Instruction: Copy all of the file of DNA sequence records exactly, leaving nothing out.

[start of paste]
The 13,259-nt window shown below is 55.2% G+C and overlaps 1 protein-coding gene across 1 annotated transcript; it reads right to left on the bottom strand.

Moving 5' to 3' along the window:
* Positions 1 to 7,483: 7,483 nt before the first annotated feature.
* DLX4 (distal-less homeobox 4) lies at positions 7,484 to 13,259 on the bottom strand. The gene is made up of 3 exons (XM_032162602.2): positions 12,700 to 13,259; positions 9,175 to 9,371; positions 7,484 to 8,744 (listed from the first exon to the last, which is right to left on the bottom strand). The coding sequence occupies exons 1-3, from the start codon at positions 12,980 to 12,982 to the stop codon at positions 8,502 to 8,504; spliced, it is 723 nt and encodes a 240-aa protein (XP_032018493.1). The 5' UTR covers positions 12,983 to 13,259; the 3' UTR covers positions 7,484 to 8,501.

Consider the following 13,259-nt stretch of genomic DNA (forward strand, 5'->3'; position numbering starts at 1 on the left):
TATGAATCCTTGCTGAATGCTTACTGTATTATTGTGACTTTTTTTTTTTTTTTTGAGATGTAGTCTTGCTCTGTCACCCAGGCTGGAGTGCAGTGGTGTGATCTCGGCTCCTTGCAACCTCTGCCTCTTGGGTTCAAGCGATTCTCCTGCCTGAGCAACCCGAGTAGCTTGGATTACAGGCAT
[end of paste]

The 13,259-nt window shown below is 55.2% G+C and overlaps 1 protein-coding gene across 1 annotated transcript; it reads right to left on the bottom strand.

Moving 5' to 3' along the window:
* Positions 1 to 7,483: 7,483 nt before the first annotated feature.
* DLX4 (distal-less homeobox 4) lies at positions 7,484 to 13,259 on the bottom strand. The gene is made up of 3 exons (XM_032162602.2): positions 12,700 to 13,259; positions 9,175 to 9,371; positions 7,484 to 8,744 (listed from the first exon to the last, which is right to left on the bottom strand). The coding sequence occupies exons 1-3, from the start codon at positions 12,980 to 12,982 to the stop codon at positions 8,502 to 8,504; spliced, it is 723 nt and encodes a 240-aa protein (XP_032018493.1). The 5' UTR covers positions 12,983 to 13,259; the 3' UTR covers positions 7,484 to 8,501.

Consider the following 13,259-nt stretch of genomic DNA (forward strand, 5'->3'; position numbering starts at 1 on the left):
TATGAATCCTTGCTGAATGCTTACTGTATTATTGTGACTTTTTTTTTTTTTTTTGAGATGTAGTCTTGCTCTGTCACCCAGGCTGGAGTGCAGTGGTGTGATCTCGGCTCCTTGCAACCTCTGCCTCTTGGGTTCAAGCGATTCTCCTGCCTGAGCAACCCGAGTAGCTTGGATTACAGGCAT